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sail69

Raymarine Low Voltage...

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So started getting battery low warning from instruments (ST-40 and ST-60s) first with engine off, then with engine on.  Batteries are not low per voltmeter.  This happened once last year but mysteriously stopped (and was forgotten).

 

This time Autopilot (on same circuit) is "failing" and the other instruments reading wacky or blinking on and off.   Now with engine off, some wont come back on and some are on but not correct.

 

Checked all the instrument wires.  Checked engine ground and positive and negative connections.  All clean.

 

Before I dig into the dreaded back of the breaker panel morass and working the negative bus bar any suggestions?  I assume its that, but if I can avoid...

 

Thanks in advance.

 

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No way to diagnose this with minimal info. If the back of the breaker panel is dreaded, it's probably for good reasons. One or more of them may be causing your problem. Time to suck it up, dive in, and clean it out. Negative bus bars, tinned wire, new terminals, and proper crimps are your friend.

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Yea I get that...trying to salvage the rest of the season before I start rebuilding.  Was hoping there was a unknown gremlin in the system that I have yet to  check.

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My Raymarine ST6000+ AP would intermittently show a low voltage msg and then shut off all last year.  I pulled all the wire this winter and found a butt splice the previous owner had put in poorly for no apparent reason.  The negative side was corroded and crumbled apart when I pulled on it.  Rewired it and no more problems.  Simple fix.

Inject 12vdc into the SeaTalk bus with a wire from the batteries and see if the problem goes away. 

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48 minutes ago, IStream said:

No way to diagnose this with minimal info. If the back of the breaker panel is dreaded, it's probably for good reasons. One or more of them may be causing your problem. Time to suck it up, dive in, and clean it out. Negative bus bars, tinned wire, new terminals, and proper crimps are your friend.

^^ Correct answer. Today the instruments, next week the radios, then the lights. Maybe even smoke and a fire to liven things up!

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Well, if you're just trying to get by for a few weeks, I'd suggest starting at the AP power connections and working your way backwards. Raymarine likes to power their Seatalk busses with the APs so if you can find a fault with that, you may have an easy fix for both problems. My S3G uses those confounded stranded wire screw terminals where the stripped end is inserted into the cage and a set screw is tightened down on the wire bundle. Periodic re-tightening is advised so if you've got those on yours, and even if you don't, maybe you'll get lucky.

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7 hours ago, IStream said:

Raymarine likes to power their Seatalk busses with the APs so if you can find a fault with that, you may have an easy fix for both problems. 

Stream they actually don't other than to encourage a proper data and power cabling sequence either daisy chained or otherwise. I recall for your S3 they even include instructions on how to disable power from the AP going into the ST buss to avoid having to fire up AP.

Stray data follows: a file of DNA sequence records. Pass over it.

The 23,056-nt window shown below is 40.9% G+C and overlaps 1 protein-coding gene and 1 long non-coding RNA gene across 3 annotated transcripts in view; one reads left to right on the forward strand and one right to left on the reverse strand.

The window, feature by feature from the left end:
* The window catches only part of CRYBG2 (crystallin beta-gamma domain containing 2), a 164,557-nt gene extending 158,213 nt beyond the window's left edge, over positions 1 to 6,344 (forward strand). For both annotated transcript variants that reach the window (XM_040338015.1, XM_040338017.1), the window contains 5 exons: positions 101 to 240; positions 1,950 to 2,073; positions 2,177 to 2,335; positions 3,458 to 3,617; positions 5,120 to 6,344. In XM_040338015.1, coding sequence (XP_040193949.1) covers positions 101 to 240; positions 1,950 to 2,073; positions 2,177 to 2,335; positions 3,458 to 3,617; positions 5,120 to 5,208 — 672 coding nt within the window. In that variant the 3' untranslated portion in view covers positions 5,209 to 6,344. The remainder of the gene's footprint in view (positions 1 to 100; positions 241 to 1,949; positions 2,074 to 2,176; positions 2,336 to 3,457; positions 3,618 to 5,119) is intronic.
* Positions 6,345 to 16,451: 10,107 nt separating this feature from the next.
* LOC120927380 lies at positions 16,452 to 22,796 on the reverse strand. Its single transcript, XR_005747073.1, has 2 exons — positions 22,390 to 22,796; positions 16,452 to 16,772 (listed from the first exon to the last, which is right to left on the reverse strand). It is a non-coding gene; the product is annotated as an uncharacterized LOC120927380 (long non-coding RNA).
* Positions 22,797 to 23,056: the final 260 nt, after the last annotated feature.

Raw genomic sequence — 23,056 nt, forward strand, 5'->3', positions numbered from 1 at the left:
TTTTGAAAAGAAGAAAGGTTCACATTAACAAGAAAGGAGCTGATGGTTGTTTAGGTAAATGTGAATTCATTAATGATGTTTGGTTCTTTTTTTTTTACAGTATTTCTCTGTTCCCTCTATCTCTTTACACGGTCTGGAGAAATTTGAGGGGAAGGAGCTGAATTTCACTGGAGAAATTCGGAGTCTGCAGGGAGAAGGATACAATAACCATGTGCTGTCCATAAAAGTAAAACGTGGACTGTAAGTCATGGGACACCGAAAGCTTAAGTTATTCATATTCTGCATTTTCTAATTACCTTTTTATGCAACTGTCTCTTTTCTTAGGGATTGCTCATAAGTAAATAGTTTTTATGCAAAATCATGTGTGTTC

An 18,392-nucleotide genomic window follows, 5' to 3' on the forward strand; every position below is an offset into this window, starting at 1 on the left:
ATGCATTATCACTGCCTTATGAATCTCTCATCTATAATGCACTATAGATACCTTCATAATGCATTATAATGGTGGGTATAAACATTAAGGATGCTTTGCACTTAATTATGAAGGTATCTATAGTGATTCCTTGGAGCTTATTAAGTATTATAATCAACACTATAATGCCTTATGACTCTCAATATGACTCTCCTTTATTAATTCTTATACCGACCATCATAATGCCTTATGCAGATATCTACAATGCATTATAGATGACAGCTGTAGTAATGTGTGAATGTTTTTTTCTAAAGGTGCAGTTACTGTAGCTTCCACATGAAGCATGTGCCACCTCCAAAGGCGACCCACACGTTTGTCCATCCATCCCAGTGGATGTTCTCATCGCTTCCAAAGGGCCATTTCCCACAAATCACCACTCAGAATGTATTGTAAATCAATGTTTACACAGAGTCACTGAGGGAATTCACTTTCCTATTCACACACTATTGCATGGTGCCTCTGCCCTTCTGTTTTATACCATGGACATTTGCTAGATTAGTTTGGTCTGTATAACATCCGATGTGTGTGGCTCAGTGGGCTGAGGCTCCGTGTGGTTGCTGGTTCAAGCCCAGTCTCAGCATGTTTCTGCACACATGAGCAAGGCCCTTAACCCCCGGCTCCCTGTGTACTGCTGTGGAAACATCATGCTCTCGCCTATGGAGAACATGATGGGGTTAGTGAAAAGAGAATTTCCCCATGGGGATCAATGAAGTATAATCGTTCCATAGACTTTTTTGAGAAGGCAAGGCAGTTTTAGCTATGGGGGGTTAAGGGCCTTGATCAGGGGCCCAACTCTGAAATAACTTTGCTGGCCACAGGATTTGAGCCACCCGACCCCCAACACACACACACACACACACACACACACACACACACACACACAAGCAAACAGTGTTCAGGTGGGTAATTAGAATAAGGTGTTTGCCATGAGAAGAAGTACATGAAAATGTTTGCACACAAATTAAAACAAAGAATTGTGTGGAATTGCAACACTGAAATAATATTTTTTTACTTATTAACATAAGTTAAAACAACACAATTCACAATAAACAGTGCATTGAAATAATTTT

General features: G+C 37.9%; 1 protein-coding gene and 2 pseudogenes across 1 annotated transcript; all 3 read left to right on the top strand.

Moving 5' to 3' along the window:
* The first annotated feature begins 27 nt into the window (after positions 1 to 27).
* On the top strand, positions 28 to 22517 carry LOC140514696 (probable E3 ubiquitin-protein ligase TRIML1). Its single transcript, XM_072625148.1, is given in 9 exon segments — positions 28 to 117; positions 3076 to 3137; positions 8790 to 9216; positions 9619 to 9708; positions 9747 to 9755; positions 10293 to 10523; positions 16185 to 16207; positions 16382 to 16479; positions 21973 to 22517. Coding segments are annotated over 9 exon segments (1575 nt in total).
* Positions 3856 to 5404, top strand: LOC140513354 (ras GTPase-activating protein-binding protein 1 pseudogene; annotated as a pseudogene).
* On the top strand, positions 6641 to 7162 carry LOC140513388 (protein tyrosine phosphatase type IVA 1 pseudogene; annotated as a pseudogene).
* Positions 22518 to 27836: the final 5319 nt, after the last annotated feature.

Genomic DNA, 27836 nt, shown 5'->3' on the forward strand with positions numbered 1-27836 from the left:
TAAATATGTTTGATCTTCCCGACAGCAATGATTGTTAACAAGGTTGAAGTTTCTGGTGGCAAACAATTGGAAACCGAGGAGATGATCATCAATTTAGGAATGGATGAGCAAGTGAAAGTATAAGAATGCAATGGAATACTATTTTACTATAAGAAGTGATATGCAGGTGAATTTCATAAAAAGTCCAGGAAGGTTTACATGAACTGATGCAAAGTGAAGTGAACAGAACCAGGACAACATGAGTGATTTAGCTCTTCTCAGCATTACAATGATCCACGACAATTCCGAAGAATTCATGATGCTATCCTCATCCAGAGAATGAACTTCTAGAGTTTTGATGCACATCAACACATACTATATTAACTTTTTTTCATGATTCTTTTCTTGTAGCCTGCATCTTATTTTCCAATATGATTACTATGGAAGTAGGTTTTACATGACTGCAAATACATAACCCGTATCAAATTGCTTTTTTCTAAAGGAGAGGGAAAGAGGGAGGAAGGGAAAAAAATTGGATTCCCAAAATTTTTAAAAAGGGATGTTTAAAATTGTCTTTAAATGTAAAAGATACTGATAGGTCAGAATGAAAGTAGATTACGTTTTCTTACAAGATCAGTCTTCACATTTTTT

7 hours ago, IStream said:

My S3G uses those confounded stranded wire screw terminals where the stripped end is inserted into the cage and a set screw is tightened down on the wire bundle. Periodic re-tightening is advised so if you've got those on yours, and even if you don't, maybe you'll get lucky.

Yes stranded terminals and boats are not a good mix. These are your friend.

images (84).jpeg

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5 minutes ago, jack_sparrow said:

Stream they actually don't other than to encourage a proper data and power cabling sequence either daisy chained or otherwise. I recall for your S3 they even include instructions on how to disable power from the AP going into the ST buss to avoid having to fire up AP.

True dat.

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IIRC, instruments are fused at 0.5 amp while autopilots are fused at 5 amps and up.  I did it anyway by use of an in-line fuse, which I normally hate doing, but the number of circuits in the panel was getting out of hand.  (Don't wanna use the autotiller? Don't plug it in!)  I did buy a set of those crimp-on ferrules last winter, but so far have not remembered that I have them at the appropriate moment.  

As per the OP, as we learn in hi skool, low voltage = high resistance.  Get out thine multimeter. 

 

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2 hours ago, toddster said:

IIRC, instruments are fused at 0.5 amp while autopilots are fused at 5 amps and up.  I

Instrument bus usually 5A and AP say 20A plus depending on drive size.

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Run a wire back to the negative terminal of your battery and use that as a reference negative when you're measuring with your multimeter.

That will eliminate or confirm your earthing / ground / negative connections.

It takes very little to bugger 12 volts.

With a big load (autopilot), poor contacts will get warm and, in the dark, may show a glow / spark.

Wire that has become inflexible is a clue too.

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